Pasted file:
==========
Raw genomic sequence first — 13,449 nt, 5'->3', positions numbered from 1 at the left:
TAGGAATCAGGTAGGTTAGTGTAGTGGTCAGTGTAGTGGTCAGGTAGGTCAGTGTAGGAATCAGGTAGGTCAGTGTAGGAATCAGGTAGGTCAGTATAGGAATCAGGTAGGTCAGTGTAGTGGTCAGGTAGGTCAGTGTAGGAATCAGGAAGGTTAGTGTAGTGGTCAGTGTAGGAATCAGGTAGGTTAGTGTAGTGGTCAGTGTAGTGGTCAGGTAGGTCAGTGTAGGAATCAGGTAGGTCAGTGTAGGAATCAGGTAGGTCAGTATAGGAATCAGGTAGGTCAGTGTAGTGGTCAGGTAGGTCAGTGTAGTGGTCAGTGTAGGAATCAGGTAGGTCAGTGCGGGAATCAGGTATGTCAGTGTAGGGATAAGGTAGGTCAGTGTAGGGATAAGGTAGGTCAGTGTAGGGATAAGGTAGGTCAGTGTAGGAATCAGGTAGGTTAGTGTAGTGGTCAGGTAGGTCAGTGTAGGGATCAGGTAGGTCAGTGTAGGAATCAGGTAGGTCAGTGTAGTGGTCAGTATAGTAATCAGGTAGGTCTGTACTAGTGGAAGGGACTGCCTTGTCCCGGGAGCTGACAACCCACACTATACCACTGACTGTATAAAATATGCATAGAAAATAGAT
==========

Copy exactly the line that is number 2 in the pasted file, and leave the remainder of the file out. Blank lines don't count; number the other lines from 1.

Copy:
TAGGAATCAGGTAGGTTAGTGTAGTGGTCAGTGTAGTGGTCAGGTAGGTCAGTGTAGGAATCAGGTAGGTCAGTGTAGGAATCAGGTAGGTCAGTATAGGAATCAGGTAGGTCAGTGTAGTGGTCAGGTAGGTCAGTGTAGGAATCAGGAAGGTTAGTGTAGTGGTCAGTGTAGGAATCAGGTAGGTTAGTGTAGTGGTCAGTGTAGTGGTCAGGTAGGTCAGTGTAGGAATCAGGTAGGTCAGTGTAGGAATCAGGTAGGTCAGTATAGGAATCAGGTAGGTCAGTGTAGTGGTCAGGTAGGTCAGTGTAGTGGTCAGTGTAGGAATCAGGTAGGTCAGTGCGGGAATCAGGTATGTCAGTGTAGGGATAAGGTAGGTCAGTGTAGGGATAAGGTAGGTCAGTGTAGGGATAAGGTAGGTCAGTGTAGGAATCAGGTAGGTTAGTGTAGTGGTCAGGTAGGTCAGTGTAGGGATCAGGTAGGTCAGTGTAGGAATCAGGTAGGTCAGTGTAGTGGTCAGTATAGTAATCAGGTAGGTCTGTACTAGTGGAAGGGACTGCCTTGTCCCGGGAGCTGACAACCCACACTATACCACTGACTGTATAAAATATGCATAGAAAATAGAT